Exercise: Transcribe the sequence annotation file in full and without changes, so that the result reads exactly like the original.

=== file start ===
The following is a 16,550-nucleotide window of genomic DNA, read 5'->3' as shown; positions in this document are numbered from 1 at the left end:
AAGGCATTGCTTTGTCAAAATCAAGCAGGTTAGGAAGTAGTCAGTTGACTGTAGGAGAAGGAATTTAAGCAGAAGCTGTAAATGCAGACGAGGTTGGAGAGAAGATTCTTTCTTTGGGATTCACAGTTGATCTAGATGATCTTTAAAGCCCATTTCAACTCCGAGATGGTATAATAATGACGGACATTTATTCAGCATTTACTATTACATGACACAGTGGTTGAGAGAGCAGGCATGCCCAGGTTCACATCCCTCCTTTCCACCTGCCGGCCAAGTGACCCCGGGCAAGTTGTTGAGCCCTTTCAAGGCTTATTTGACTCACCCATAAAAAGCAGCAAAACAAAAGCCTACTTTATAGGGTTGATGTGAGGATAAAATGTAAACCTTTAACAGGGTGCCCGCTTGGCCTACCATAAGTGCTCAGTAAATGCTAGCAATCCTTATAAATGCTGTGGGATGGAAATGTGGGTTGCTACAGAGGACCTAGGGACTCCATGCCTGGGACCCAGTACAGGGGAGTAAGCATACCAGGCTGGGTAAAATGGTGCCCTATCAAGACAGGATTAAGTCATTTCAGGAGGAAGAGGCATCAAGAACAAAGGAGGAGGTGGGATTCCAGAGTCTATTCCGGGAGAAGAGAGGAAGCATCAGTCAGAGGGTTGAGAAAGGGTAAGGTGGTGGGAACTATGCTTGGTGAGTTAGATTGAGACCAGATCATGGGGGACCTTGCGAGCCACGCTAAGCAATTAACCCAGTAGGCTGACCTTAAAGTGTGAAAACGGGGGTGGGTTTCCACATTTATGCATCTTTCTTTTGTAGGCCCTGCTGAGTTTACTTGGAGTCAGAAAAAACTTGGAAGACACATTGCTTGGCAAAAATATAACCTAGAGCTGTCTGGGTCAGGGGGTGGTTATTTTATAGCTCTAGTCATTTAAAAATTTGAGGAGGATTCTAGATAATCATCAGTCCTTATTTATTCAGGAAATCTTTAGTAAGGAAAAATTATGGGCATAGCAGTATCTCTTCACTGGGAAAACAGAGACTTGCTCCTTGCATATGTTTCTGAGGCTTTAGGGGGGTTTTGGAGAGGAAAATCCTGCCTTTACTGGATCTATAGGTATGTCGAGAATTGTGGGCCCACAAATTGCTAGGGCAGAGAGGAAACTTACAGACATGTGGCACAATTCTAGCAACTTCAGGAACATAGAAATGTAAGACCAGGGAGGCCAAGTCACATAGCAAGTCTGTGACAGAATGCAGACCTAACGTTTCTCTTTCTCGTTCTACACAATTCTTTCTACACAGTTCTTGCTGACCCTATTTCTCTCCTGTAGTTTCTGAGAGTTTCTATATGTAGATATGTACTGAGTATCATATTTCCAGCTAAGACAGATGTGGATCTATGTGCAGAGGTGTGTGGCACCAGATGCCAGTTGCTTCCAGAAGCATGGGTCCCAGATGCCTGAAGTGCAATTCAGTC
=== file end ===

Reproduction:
The following is a 16,550-nucleotide window of genomic DNA, read 5'->3' as shown; positions in this document are numbered from 1 at the left end:
AAGGCATTGCTTTGTCAAAATCAAGCAGGTTAGGAAGTAGTCAGTTGACTGTAGGAGAAGGAATTTAAGCAGAAGCTGTAAATGCAGACGAGGTTGGAGAGAAGATTCTTTCTTTGGGATTCACAGTTGATCTAGATGATCTTTAAAGCCCATTTCAACTCCGAGATGGTATAATAATGACGGACATTTATTCAGCATTTACTATTACATGACACAGTGGTTGAGAGAGCAGGCATGCCCAGGTTCACATCCCTCCTTTCCACCTGCCGGCCAAGTGACCCCGGGCAAGTTGTTGAGCCCTTTCAAGGCTTATTTGACTCACCCATAAAAAGCAGCAAAACAAAAGCCTACTTTATAGGGTTGATGTGAGGATAAAATGTAAACCTTTAACAGGGTGCCCGCTTGGCCTACCATAAGTGCTCAGTAAATGCTAGCAATCCTTATAAATGCTGTGGGATGGAAATGTGGGTTGCTACAGAGGACCTAGGGACTCCATGCCTGGGACCCAGTACAGGGGAGTAAGCATACCAGGCTGGGTAAAATGGTGCCCTATCAAGACAGGATTAAGTCATTTCAGGAGGAAGAGGCATCAAGAACAAAGGAGGAGGTGGGATTCCAGAGTCTATTCCGGGAGAAGAGAGGAAGCATCAGTCAGAGGGTTGAGAAAGGGTAAGGTGGTGGGAACTATGCTTGGTGAGTTAGATTGAGACCAGATCATGGGGGACCTTGCGAGCCACGCTAAGCAATTAACCCAGTAGGCTGACCTTAAAGTGTGAAAACGGGGGTGGGTTTCCACATTTATGCATCTTTCTTTTGTAGGCCCTGCTGAGTTTACTTGGAGTCAGAAAAAACTTGGAAGACACATTGCTTGGCAAAAATATAACCTAGAGCTGTCTGGGTCAGGGGGTGGTTATTTTATAGCTCTAGTCATTTAAAAATTTGAGGAGGATTCTAGATAATCATCAGTCCTTATTTATTCAGGAAATCTTTAGTAAGGAAAAATTATGGGCATAGCAGTATCTCTTCACTGGGAAAACAGAGACTTGCTCCTTGCATATGTTTCTGAGGCTTTAGGGGGGTTTTGGAGAGGAAAATCCTGCCTTTACTGGATCTATAGGTATGTCGAGAATTGTGGGCCCACAAATTGCTAGGGCAGAGAGGAAACTTACAGACATGTGGCACAATTCTAGCAACTTCAGGAACATAGAAATGTAAGACCAGGGAGGCCAAGTCACATAGCAAGTCTGTGACAGAATGCAGACCTAACGTTTCTCTTTCTCGTTCTACACAATTCTTTCTACACAGTTCTTGCTGACCCTATTTCTCTCCTGTAGTTTCTGAGAGTTTCTATATGTAGATATGTACTGAGTATCATATTTCCAGCTAAGACAGATGTGGATCTATGTGCAGAGGTGTGTGGCACCAGATGCCAGTTGCTTCCAGAAGCATGGGTCCCAGATGCCTGAAGTGCAATTCAGTC